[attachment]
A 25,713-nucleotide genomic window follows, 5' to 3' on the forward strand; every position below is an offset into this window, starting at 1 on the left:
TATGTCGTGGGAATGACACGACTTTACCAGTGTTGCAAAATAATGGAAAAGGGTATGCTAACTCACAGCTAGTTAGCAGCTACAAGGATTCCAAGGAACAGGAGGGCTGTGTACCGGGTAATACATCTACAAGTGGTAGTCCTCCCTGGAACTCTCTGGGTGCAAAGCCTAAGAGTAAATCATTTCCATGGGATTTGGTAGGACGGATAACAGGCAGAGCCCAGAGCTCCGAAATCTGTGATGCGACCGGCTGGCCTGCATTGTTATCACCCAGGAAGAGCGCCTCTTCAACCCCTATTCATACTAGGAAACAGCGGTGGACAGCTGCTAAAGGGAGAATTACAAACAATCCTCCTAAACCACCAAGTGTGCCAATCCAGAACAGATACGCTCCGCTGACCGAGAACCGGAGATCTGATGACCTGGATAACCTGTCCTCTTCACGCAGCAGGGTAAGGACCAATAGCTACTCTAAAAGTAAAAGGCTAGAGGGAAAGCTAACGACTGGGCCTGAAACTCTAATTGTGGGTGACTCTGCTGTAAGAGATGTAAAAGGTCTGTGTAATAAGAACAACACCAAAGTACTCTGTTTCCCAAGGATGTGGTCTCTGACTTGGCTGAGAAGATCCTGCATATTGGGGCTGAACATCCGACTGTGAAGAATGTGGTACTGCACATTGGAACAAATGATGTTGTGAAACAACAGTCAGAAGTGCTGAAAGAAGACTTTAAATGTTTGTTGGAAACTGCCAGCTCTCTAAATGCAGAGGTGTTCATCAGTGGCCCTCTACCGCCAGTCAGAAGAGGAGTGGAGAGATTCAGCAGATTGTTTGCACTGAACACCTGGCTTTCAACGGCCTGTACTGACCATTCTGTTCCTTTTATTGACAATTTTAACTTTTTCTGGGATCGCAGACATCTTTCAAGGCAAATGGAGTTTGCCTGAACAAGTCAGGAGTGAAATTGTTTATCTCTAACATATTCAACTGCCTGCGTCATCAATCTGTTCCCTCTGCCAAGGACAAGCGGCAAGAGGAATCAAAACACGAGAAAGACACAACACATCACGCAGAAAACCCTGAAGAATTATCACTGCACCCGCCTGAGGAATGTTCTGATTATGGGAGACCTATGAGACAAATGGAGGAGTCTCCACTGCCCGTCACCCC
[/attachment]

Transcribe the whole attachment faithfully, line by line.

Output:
A 25,713-nucleotide genomic window follows, 5' to 3' on the forward strand; every position below is an offset into this window, starting at 1 on the left:
TATGTCGTGGGAATGACACGACTTTACCAGTGTTGCAAAATAATGGAAAAGGGTATGCTAACTCACAGCTAGTTAGCAGCTACAAGGATTCCAAGGAACAGGAGGGCTGTGTACCGGGTAATACATCTACAAGTGGTAGTCCTCCCTGGAACTCTCTGGGTGCAAAGCCTAAGAGTAAATCATTTCCATGGGATTTGGTAGGACGGATAACAGGCAGAGCCCAGAGCTCCGAAATCTGTGATGCGACCGGCTGGCCTGCATTGTTATCACCCAGGAAGAGCGCCTCTTCAACCCCTATTCATACTAGGAAACAGCGGTGGACAGCTGCTAAAGGGAGAATTACAAACAATCCTCCTAAACCACCAAGTGTGCCAATCCAGAACAGATACGCTCCGCTGACCGAGAACCGGAGATCTGATGACCTGGATAACCTGTCCTCTTCACGCAGCAGGGTAAGGACCAATAGCTACTCTAAAAGTAAAAGGCTAGAGGGAAAGCTAACGACTGGGCCTGAAACTCTAATTGTGGGTGACTCTGCTGTAAGAGATGTAAAAGGTCTGTGTAATAAGAACAACACCAAAGTACTCTGTTTCCCAAGGATGTGGTCTCTGACTTGGCTGAGAAGATCCTGCATATTGGGGCTGAACATCCGACTGTGAAGAATGTGGTACTGCACATTGGAACAAATGATGTTGTGAAACAACAGTCAGAAGTGCTGAAAGAAGACTTTAAATGTTTGTTGGAAACTGCCAGCTCTCTAAATGCAGAGGTGTTCATCAGTGGCCCTCTACCGCCAGTCAGAAGAGGAGTGGAGAGATTCAGCAGATTGTTTGCACTGAACACCTGGCTTTCAACGGCCTGTACTGACCATTCTGTTCCTTTTATTGACAATTTTAACTTTTTCTGGGATCGCAGACATCTTTCAAGGCAAATGGAGTTTGCCTGAACAAGTCAGGAGTGAAATTGTTTATCTCTAACATATTCAACTGCCTGCGTCATCAATCTGTTCCCTCTGCCAAGGACAAGCGGCAAGAGGAATCAAAACACGAGAAAGACACAACACATCACGCAGAAAACCCTGAAGAATTATCACTGCACCCGCCTGAGGAATGTTCTGATTATGGGAGACCTATGAGACAAATGGAGGAGTCTCCACTGCCCGTCACCCC